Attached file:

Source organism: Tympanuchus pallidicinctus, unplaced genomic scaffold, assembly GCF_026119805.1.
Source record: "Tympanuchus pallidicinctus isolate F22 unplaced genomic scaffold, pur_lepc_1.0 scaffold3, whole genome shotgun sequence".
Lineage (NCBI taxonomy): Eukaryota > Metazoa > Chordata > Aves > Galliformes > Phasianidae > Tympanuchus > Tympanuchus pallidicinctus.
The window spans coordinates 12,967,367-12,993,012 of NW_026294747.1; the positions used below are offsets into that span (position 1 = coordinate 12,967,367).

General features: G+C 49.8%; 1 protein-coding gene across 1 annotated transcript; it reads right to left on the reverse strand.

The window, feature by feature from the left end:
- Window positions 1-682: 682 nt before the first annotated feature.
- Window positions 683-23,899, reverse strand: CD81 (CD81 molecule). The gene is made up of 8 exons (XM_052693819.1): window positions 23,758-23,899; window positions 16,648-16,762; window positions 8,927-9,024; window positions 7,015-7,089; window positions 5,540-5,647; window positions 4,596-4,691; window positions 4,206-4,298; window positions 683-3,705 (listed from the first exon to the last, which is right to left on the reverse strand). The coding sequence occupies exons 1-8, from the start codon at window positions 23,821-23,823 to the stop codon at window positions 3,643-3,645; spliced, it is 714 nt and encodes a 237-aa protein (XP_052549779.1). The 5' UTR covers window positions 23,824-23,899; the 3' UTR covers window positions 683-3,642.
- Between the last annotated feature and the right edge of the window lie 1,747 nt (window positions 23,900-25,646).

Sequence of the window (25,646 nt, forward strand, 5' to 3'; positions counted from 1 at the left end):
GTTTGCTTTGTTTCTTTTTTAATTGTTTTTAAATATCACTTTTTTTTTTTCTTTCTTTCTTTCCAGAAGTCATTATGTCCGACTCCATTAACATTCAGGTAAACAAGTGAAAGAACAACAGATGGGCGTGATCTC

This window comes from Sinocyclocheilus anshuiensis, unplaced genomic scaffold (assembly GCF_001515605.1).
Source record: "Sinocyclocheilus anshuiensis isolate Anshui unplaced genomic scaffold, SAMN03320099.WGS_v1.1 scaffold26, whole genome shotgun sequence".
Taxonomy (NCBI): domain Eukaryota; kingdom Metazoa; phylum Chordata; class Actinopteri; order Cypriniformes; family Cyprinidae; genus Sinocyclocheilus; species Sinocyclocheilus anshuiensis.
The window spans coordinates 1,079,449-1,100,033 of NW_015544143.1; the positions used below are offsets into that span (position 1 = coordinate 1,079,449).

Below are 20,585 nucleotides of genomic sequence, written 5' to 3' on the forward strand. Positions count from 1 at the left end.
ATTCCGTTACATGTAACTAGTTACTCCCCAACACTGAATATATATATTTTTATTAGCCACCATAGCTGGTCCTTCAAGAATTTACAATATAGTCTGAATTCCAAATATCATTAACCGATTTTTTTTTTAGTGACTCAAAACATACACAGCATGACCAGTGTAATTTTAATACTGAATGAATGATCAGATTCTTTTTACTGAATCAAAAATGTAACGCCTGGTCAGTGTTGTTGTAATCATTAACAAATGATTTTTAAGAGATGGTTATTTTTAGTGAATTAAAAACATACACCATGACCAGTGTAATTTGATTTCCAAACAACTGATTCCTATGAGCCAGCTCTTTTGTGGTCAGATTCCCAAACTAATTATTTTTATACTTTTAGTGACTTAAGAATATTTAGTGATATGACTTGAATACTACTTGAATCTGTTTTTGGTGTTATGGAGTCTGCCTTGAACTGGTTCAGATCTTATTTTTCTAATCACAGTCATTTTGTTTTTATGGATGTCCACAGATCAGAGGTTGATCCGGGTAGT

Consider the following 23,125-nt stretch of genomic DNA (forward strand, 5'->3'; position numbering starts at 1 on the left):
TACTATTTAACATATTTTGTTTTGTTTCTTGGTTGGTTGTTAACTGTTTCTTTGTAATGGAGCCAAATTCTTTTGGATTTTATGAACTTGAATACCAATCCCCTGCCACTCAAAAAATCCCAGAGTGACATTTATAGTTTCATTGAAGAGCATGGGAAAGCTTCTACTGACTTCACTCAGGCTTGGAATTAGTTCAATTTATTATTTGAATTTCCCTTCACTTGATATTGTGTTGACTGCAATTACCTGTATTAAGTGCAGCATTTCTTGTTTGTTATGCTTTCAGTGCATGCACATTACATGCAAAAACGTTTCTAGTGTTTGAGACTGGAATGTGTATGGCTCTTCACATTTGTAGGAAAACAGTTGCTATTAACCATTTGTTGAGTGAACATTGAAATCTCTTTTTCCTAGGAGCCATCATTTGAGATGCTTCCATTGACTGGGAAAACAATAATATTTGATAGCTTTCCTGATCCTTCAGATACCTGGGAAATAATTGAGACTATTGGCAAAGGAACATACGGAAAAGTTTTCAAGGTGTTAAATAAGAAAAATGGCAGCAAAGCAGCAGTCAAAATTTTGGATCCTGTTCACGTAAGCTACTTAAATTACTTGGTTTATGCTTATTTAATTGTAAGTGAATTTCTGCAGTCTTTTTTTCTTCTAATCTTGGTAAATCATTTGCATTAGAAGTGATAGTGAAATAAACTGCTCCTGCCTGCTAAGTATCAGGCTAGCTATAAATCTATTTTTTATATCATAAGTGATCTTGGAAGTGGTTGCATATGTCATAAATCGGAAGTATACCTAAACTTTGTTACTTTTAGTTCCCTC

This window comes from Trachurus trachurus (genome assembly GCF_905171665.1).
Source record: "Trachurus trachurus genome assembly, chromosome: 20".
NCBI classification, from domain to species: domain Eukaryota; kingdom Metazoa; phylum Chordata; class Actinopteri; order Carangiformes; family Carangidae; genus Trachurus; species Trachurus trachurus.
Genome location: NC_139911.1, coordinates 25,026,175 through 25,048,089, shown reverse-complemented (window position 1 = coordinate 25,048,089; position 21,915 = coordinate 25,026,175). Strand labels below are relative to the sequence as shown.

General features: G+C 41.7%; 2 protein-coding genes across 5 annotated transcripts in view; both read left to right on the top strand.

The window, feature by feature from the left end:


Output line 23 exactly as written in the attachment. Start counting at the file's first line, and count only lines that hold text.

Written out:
Genome location: NC_139911.1, coordinates 25,026,175 through 25,048,089, shown reverse-complemented (window position 1 = coordinate 25,048,089; position 21,915 = coordinate 25,026,175). Strand labels below are relative to the sequence as shown.